Jesus Garcia/ The Paisano
I would like to thank Ancira Chrysler on 10807 IH-10 West for allowing me to use their car for this review.
First impression reviews are automotive reviews based on what a customer would experience if he or she personally went to a dealership. I am here to save you time while also giving you a real-world opinion,not a sales pitch.
Dodge has kept an “If it ain’t broke, don’t fix it” approach when it comes to their Challenger. Since it first debuted in 2008 the Challenger has stayed relatively constant with the only improvements being done under the hood. I recently took a 2014 Challenger out for a spin to see what Dodge’s muscle car was all about.
The Challenger has been around for years now, so unless you have been living in a cave for almost a decade, you probably know what the car looks like. The menacing frontend is my favorite part about the car; just looking at it makes you feel like singing George Thorogood’s “Bad to the Bone.” The car I drove was a black base model.
I wanted to start at the very bottom of the Challenger line up before working my way up. The base models are powered by 3.6 liter 24 valve V6 with a 5-speed automatic transmission, which is the only option available for the V6 models. The 3.6 is no powder-puff as it cranks out a healthy 305 horsepower — more than enough grit to pull this car from point A to point B.
Even for a base model, it was well equipped with interior features such as audio controls on the steering wheel, keyless-go push button ignition, and loads of safety features such as side airbags, speed sensitive power locks, rain brake support and all speed traction control. It also came equipped with a trunk big enough to be a closet, and enough headroom in the cabin to allow an NBA player to wear a hat while driving.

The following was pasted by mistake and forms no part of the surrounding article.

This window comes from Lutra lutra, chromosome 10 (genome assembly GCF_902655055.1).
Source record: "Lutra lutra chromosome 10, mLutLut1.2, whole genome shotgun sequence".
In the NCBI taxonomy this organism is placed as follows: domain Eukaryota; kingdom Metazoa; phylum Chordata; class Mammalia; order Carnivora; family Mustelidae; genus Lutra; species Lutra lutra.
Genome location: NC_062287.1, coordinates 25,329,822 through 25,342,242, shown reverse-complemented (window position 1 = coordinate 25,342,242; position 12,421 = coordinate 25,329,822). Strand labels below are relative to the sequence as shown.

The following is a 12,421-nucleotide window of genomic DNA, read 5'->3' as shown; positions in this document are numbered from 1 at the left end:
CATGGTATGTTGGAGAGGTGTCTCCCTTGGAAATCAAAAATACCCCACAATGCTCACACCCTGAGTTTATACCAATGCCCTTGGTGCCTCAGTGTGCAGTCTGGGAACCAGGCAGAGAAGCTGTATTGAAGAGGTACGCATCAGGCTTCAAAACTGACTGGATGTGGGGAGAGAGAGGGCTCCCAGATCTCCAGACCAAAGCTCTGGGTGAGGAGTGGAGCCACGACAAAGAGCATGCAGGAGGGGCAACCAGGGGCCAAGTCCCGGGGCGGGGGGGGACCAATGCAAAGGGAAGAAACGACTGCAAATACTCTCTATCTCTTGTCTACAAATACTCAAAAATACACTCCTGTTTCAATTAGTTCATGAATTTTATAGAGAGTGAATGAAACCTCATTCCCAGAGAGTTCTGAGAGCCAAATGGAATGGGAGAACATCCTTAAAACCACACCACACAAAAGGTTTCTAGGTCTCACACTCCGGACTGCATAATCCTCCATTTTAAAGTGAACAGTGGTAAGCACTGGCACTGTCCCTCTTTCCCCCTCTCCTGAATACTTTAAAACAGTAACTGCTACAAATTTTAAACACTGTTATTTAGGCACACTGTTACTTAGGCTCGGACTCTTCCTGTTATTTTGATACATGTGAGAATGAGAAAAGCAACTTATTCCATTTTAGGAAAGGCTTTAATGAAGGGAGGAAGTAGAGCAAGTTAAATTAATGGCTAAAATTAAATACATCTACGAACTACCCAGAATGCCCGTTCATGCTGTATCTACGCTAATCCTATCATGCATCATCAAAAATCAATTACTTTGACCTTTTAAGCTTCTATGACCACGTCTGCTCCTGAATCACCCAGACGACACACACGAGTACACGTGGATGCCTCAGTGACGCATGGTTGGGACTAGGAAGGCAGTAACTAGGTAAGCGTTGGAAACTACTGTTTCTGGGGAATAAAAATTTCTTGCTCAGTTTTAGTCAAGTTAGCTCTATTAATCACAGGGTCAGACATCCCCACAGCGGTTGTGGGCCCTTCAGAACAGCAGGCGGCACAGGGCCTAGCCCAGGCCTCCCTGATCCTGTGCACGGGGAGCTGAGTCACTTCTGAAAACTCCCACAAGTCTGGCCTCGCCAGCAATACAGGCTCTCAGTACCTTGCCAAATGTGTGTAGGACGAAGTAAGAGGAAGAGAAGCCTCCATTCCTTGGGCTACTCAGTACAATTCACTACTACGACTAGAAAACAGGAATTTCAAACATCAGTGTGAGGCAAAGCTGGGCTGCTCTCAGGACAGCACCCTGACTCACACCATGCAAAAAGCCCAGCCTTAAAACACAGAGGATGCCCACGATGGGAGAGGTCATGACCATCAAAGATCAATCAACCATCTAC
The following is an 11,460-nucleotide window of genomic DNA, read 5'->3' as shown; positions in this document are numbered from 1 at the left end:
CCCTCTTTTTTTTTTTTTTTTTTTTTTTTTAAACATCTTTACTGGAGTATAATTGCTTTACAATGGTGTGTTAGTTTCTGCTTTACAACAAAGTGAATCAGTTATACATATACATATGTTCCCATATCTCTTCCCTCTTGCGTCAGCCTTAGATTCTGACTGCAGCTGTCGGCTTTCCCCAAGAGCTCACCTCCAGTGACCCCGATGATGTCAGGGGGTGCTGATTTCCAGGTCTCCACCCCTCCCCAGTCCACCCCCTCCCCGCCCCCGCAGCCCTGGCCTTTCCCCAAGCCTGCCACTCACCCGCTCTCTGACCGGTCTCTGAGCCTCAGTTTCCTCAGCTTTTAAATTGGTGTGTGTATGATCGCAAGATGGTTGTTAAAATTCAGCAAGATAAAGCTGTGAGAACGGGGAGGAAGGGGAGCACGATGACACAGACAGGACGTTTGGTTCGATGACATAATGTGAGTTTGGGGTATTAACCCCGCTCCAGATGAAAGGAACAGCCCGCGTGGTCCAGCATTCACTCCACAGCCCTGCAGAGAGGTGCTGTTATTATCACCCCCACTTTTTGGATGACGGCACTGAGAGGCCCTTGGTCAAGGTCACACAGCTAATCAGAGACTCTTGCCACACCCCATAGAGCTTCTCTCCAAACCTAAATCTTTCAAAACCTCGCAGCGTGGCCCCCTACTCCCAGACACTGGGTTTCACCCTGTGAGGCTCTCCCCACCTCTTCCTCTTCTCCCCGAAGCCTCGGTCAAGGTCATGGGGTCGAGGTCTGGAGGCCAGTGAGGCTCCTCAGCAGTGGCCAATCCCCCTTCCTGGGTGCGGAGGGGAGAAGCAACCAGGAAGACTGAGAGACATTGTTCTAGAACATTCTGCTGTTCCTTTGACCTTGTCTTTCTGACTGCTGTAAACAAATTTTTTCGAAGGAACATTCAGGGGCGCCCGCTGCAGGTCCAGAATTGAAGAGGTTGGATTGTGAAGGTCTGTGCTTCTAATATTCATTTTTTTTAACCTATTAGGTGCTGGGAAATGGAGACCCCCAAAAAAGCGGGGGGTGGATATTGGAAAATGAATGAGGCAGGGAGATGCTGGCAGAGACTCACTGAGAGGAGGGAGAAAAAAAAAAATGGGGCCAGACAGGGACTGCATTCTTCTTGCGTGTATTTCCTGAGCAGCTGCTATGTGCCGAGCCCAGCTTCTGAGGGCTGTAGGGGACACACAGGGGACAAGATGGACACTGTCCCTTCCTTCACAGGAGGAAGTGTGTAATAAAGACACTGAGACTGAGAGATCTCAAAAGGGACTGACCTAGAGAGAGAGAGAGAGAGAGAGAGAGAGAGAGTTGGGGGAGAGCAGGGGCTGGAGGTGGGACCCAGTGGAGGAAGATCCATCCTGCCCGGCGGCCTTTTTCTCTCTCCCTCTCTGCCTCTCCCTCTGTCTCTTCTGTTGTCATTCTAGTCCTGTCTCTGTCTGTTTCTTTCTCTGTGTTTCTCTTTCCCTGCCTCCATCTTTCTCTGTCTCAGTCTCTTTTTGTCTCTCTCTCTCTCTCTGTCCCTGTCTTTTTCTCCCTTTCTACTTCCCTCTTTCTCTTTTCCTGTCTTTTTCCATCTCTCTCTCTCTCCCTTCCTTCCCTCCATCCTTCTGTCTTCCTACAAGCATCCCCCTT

Thanks to keyless go, a key is no longer needed to start the car. The key stays in your pocket as you walk up to the car, and the door will unlock when you pull on the handle. Once inside, just put your foot on the brake and push the start button.
Although it is marketed as a sports sedan, the car itself is one heavy machine. Driving out of the dealership, I felt the Challenger’s weight beneath my fingertips as I piloted it onto the open road. The steering is best described as firm, not heavy.
Out on the road, the 3.6 liter had no trouble getting up to speed, but being behind the wheel of a muscle car can make anyone’s foot feel just a little bit heavier. I had to stop myself from flooring it to see how fast it would let me go. Its brakes are excellent, a lot of cars have either really sensitive or really numb brakes (sensitive meaning that if you breathe on the pedal your face hits the wind shield, and numb meaning that you feel like you’re trying to stop a train as your foot sinks deeper into the floor board waiting for it to stop).
On the drive, I aimed for every pot hole I could see to test out the ride comfort of this car. Even with a sport suspension, the Challenger handled every bump like a Chrysler 300. It was a smooth ride for a performance car. The Challenger would be relaxing to drive during your daily commute but can quickly add excitement to your day if you push down on the loud pedal.
Overall the 2014 Challenger is a comfortable car to drive. Backed by a 5-year, 100,000 mile warranty, prices start at $26,000 and vary depending on optional add-ons. The Challenger also comes in a variety of performance packages such as the RT, RT Classic, SRT and ending with the granddaddy of them all, the 2015 Hellcat. If I had to sum up the 2014 Dodge Challenger, it would be with one phrase — “Tip of the iceberg,” because, as a base model, the car only gets better the higher you go on the option list.